Understanding crypto self-regulation
In the case of cryptocurrencies, self-regulation means establishing industry organizations, guidelines, and a code of conduct for market participants to do business within the ecosystem. The guidelines can span a broad spectrum, ensuring security against hacks and scams and maintaining transparency through Know Your Customers (KYC) mechanisms.
A set of elements comprise crypto self-regulation. These include accountability, transparency, contractual relationships, information sharing, and coordination. Government regulatory agencies could offer additional oversight for crypto self-regulation.
Government regulators typically carry the task of bringing an unregulated financial to order. However, self-regulation can assist a government agency’s task. Crypto regulation agencies and policymakers must guarantee that the growth of the nascent crypto ecosystem does not happen in a disorganized style.
Member organizations follow the best practices drawn in their guidelines. As such. crypto self-regulation agencies can also help establish customer trust. Self-policing will also drive down costs for executing regulations.
Africa’s crypto industry should seek to produce enforceable, transparent, responsible, fair, actionable, and viable rules based on the realities of how the sector operates. This way, it will create a safer and more effective regulatory system. Such a system prevents excesses by would-be corrupt crypto moguls. It would also ensure that crypto investors operate on a fair playing field.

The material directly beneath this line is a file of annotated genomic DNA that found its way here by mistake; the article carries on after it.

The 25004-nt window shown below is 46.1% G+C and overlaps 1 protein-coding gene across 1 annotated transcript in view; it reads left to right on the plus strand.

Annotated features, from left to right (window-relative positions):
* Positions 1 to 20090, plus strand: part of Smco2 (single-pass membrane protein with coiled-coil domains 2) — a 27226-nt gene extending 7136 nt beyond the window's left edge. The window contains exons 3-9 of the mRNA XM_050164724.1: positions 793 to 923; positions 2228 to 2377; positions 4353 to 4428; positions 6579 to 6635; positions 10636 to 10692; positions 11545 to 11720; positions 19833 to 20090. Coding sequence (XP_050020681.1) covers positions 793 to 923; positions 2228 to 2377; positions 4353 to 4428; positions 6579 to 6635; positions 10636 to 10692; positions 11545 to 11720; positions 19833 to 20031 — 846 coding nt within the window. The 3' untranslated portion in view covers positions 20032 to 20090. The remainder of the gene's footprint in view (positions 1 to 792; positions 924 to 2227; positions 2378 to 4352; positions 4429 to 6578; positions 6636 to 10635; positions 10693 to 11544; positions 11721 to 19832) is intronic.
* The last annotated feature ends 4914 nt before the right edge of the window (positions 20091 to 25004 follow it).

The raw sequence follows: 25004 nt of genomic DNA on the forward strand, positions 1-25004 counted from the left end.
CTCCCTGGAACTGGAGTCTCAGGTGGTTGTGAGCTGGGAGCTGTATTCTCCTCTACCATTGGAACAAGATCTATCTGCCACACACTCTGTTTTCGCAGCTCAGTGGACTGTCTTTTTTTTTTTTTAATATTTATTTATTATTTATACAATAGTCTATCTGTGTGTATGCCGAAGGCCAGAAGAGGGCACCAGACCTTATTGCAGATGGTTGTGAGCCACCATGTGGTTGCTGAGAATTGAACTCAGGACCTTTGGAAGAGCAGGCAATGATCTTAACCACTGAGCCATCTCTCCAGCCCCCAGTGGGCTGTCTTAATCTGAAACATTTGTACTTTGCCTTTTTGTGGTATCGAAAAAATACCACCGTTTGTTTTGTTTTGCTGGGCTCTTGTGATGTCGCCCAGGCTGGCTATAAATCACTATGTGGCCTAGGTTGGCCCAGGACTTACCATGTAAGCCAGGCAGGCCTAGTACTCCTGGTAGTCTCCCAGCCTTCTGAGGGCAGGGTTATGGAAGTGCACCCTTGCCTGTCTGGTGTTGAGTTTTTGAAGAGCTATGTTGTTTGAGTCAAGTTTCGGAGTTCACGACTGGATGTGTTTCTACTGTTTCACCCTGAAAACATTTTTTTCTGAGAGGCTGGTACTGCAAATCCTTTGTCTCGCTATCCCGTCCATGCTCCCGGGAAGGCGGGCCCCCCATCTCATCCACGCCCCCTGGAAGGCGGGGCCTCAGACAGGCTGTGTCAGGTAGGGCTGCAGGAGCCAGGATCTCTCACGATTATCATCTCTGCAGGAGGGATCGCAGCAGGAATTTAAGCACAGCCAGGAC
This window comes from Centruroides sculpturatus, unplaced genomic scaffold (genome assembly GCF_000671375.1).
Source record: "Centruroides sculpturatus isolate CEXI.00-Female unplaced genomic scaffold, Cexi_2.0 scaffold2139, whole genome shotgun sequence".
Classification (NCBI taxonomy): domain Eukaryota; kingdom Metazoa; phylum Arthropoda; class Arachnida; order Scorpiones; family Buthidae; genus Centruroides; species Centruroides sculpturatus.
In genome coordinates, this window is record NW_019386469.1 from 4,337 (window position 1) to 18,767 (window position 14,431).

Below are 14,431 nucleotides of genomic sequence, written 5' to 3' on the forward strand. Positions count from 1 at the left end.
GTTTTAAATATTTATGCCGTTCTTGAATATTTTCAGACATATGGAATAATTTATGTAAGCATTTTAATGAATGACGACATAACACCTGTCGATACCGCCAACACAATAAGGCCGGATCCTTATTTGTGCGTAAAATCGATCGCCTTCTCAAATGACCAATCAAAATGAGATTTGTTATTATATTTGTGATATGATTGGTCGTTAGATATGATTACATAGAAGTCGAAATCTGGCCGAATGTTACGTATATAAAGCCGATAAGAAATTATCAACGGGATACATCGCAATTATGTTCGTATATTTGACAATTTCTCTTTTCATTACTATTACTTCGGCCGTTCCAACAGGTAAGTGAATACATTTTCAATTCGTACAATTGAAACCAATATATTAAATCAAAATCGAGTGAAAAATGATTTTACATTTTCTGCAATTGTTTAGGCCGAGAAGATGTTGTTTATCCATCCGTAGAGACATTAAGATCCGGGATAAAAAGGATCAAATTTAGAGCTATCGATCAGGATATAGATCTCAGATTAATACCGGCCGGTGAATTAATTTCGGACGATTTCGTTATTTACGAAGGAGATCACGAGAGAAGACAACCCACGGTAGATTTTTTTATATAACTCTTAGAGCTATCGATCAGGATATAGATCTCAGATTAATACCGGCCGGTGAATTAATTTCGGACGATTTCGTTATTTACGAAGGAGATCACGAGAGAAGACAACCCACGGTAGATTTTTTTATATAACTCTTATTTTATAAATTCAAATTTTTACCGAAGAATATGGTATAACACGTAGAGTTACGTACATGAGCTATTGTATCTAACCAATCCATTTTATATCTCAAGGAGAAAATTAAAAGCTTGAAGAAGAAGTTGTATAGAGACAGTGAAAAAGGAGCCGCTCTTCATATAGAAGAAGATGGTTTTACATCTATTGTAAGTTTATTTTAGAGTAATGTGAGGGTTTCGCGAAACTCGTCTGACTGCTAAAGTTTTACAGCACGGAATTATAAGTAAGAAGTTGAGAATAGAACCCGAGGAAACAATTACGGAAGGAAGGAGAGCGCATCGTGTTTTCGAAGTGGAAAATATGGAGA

The most significant thing is to develop a system to harness the true innovation of a digital, verifiable means of financial exchange – and not a system that will have that potential regulated out of existence.
READ MORE: Crypto regulations hold back Africa’s Web3 potential
Benefits of crypto self-regulationHaving a self-regulatory body for the cryptocurrency space has several benefits for the industry. One of the key benefits is demonstrating that the industry will remain responsible and proactive about safeguarding investor interest, averting fraud, cautioning against cyber-attacks, and phasing out scams. This could appease regulators enough to delay or stop the introduction of heavy regulation. However, the assumption is that self-regulation goes far enough to prove to be effective.